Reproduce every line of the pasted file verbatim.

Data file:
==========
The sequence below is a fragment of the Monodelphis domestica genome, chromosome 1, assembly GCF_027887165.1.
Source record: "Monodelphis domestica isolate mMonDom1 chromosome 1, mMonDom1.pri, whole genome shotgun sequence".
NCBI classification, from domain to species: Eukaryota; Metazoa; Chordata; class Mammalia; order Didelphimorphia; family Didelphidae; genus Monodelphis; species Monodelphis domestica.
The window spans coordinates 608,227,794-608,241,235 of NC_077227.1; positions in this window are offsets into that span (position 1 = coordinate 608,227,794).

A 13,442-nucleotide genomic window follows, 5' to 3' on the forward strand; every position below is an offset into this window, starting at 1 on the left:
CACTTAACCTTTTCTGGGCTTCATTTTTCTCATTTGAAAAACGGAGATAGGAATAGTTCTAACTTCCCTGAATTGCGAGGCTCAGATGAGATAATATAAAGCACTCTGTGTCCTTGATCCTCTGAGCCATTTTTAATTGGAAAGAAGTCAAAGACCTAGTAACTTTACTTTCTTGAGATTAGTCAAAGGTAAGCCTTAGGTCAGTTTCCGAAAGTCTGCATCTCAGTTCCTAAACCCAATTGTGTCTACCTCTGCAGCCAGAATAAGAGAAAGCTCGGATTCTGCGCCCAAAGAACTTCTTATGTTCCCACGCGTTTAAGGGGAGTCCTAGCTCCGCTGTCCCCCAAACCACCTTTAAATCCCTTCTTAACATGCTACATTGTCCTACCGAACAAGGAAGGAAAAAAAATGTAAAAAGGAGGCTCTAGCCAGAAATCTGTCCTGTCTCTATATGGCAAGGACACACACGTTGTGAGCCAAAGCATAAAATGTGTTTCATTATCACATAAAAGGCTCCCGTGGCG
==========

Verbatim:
The sequence below is a fragment of the Monodelphis domestica genome, chromosome 1, assembly GCF_027887165.1.
Source record: "Monodelphis domestica isolate mMonDom1 chromosome 1, mMonDom1.pri, whole genome shotgun sequence".
NCBI classification, from domain to species: Eukaryota; Metazoa; Chordata; class Mammalia; order Didelphimorphia; family Didelphidae; genus Monodelphis; species Monodelphis domestica.
The window spans coordinates 608,227,794-608,241,235 of NC_077227.1; positions in this window are offsets into that span (position 1 = coordinate 608,227,794).

A 13,442-nucleotide genomic window follows, 5' to 3' on the forward strand; every position below is an offset into this window, starting at 1 on the left:
CACTTAACCTTTTCTGGGCTTCATTTTTCTCATTTGAAAAACGGAGATAGGAATAGTTCTAACTTCCCTGAATTGCGAGGCTCAGATGAGATAATATAAAGCACTCTGTGTCCTTGATCCTCTGAGCCATTTTTAATTGGAAAGAAGTCAAAGACCTAGTAACTTTACTTTCTTGAGATTAGTCAAAGGTAAGCCTTAGGTCAGTTTCCGAAAGTCTGCATCTCAGTTCCTAAACCCAATTGTGTCTACCTCTGCAGCCAGAATAAGAGAAAGCTCGGATTCTGCGCCCAAAGAACTTCTTATGTTCCCACGCGTTTAAGGGGAGTCCTAGCTCCGCTGTCCCCCAAACCACCTTTAAATCCCTTCTTAACATGCTACATTGTCCTACCGAACAAGGAAGGAAAAAAAATGTAAAAAGGAGGCTCTAGCCAGAAATCTGTCCTGTCTCTATATGGCAAGGACACACACGTTGTGAGCCAAAGCATAAAATGTGTTTCATTATCACATAAAAGGCTCCCGTGGCG